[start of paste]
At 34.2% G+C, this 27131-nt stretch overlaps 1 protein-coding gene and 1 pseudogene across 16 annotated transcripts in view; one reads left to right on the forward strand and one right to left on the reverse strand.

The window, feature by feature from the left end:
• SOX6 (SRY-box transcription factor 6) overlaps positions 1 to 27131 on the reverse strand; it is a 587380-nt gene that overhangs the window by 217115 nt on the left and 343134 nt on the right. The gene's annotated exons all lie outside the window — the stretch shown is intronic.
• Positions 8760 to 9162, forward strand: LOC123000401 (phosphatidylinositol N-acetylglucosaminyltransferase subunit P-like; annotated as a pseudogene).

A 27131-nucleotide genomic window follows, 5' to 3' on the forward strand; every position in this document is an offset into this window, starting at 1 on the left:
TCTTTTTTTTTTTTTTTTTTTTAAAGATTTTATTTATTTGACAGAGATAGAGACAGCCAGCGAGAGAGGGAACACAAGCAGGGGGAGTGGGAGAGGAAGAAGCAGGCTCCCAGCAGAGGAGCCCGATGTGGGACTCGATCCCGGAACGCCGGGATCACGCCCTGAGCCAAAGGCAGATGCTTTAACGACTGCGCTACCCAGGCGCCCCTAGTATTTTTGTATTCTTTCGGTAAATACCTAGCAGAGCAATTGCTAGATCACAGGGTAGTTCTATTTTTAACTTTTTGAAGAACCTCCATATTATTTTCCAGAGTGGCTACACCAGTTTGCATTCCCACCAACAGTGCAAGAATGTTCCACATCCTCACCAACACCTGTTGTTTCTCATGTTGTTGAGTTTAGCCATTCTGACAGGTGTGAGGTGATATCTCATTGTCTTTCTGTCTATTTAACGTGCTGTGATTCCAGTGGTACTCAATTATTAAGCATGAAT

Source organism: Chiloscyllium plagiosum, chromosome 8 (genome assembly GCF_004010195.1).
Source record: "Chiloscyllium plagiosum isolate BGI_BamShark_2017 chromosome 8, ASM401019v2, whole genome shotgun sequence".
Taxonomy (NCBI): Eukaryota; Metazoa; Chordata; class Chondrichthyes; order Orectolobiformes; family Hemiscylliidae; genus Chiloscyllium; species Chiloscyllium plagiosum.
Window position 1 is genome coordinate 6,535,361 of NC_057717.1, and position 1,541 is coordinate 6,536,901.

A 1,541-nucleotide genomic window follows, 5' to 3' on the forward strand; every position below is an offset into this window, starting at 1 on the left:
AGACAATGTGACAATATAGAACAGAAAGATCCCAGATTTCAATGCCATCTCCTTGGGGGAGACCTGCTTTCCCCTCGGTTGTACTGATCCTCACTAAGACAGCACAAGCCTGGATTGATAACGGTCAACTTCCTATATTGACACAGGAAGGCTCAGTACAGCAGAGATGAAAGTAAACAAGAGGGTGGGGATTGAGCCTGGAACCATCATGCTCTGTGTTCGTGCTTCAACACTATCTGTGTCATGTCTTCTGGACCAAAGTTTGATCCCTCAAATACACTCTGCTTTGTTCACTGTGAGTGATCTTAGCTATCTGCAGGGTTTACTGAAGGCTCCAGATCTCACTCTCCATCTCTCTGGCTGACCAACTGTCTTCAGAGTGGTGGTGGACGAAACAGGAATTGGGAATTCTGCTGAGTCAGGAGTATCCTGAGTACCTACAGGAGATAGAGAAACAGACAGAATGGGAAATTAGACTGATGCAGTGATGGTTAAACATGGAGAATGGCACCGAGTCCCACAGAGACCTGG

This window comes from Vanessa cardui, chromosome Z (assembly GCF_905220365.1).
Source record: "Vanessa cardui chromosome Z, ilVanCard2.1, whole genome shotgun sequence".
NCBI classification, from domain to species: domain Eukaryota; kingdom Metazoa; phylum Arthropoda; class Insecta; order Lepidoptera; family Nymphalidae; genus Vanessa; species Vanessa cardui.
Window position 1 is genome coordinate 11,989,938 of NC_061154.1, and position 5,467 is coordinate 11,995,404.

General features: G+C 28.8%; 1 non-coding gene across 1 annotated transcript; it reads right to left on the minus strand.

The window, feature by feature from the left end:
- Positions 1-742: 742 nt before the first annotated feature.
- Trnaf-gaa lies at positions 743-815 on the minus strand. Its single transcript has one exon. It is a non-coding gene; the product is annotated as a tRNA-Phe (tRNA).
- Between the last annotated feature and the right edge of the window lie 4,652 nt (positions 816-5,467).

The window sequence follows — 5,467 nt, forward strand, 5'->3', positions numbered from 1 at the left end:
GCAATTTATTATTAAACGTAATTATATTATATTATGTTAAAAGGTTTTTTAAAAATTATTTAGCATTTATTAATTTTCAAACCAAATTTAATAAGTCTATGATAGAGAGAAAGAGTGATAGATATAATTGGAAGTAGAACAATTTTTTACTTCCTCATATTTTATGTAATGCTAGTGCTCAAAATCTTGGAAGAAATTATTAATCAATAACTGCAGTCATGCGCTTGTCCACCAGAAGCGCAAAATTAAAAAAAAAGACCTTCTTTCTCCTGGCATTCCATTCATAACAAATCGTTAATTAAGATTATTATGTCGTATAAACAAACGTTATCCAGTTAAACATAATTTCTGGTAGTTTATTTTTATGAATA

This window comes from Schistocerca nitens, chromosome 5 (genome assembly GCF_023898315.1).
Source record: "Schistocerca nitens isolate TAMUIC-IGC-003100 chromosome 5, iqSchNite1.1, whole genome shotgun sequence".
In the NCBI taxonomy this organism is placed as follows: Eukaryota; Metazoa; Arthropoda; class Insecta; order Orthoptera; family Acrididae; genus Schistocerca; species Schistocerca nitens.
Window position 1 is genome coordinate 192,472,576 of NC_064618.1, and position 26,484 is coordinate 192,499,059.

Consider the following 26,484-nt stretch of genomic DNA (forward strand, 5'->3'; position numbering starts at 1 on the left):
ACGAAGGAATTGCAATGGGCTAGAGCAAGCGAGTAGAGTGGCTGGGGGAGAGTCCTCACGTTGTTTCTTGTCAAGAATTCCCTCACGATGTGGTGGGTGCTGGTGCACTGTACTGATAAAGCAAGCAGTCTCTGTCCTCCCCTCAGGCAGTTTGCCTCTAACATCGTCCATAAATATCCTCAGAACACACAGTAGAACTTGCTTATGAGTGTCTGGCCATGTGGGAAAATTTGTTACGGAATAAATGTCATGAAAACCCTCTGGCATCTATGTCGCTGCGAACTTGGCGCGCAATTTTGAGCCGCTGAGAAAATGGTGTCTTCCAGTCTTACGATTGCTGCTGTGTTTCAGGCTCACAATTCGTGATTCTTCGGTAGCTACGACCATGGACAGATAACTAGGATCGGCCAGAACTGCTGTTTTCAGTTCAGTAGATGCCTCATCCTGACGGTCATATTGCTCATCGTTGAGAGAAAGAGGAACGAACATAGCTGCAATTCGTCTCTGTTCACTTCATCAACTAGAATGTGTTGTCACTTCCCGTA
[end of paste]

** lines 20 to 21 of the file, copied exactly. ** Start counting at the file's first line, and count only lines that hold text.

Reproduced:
- Trnaf-gaa lies at positions 743-815 on the minus strand. Its single transcript has one exon. It is a non-coding gene; the product is annotated as a tRNA-Phe (tRNA).
- Between the last annotated feature and the right edge of the window lie 4,652 nt (positions 816-5,467).